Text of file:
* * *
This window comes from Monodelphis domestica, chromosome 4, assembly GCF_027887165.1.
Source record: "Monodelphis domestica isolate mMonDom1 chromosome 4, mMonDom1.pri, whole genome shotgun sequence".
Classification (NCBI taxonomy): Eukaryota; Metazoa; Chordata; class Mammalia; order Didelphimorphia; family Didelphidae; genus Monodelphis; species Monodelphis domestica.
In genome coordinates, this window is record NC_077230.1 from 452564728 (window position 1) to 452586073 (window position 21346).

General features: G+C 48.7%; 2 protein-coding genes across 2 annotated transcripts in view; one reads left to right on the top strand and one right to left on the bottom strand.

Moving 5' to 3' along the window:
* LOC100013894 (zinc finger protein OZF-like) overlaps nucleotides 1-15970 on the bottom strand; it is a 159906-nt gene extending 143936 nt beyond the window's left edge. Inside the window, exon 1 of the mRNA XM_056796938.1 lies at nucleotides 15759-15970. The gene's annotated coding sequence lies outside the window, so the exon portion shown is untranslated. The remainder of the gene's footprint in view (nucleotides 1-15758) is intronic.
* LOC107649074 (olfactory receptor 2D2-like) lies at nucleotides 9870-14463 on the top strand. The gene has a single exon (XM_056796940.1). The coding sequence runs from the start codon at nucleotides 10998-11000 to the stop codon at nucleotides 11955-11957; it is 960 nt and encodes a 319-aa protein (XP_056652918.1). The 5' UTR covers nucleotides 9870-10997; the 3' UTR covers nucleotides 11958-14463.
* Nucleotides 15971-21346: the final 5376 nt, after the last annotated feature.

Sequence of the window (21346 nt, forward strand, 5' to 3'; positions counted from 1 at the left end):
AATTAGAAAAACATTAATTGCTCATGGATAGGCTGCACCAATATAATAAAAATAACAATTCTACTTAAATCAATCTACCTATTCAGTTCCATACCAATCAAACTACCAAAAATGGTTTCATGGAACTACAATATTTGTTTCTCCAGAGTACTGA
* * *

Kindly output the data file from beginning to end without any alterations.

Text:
This window comes from Monodelphis domestica, chromosome 4, assembly GCF_027887165.1.
Source record: "Monodelphis domestica isolate mMonDom1 chromosome 4, mMonDom1.pri, whole genome shotgun sequence".
Classification (NCBI taxonomy): Eukaryota; Metazoa; Chordata; class Mammalia; order Didelphimorphia; family Didelphidae; genus Monodelphis; species Monodelphis domestica.
In genome coordinates, this window is record NC_077230.1 from 452564728 (window position 1) to 452586073 (window position 21346).

General features: G+C 48.7%; 2 protein-coding genes across 2 annotated transcripts in view; one reads left to right on the top strand and one right to left on the bottom strand.

Moving 5' to 3' along the window:
* LOC100013894 (zinc finger protein OZF-like) overlaps nucleotides 1-15970 on the bottom strand; it is a 159906-nt gene extending 143936 nt beyond the window's left edge. Inside the window, exon 1 of the mRNA XM_056796938.1 lies at nucleotides 15759-15970. The gene's annotated coding sequence lies outside the window, so the exon portion shown is untranslated. The remainder of the gene's footprint in view (nucleotides 1-15758) is intronic.
* LOC107649074 (olfactory receptor 2D2-like) lies at nucleotides 9870-14463 on the top strand. The gene has a single exon (XM_056796940.1). The coding sequence runs from the start codon at nucleotides 10998-11000 to the stop codon at nucleotides 11955-11957; it is 960 nt and encodes a 319-aa protein (XP_056652918.1). The 5' UTR covers nucleotides 9870-10997; the 3' UTR covers nucleotides 11958-14463.
* Nucleotides 15971-21346: the final 5376 nt, after the last annotated feature.

Sequence of the window (21346 nt, forward strand, 5' to 3'; positions counted from 1 at the left end):
AATTAGAAAAACATTAATTGCTCATGGATAGGCTGCACCAATATAATAAAAATAACAATTCTACTTAAATCAATCTACCTATTCAGTTCCATACCAATCAAACTACCAAAAATGGTTTCATGGAACTACAATATTTGTTTCTCCAGAGTACTGA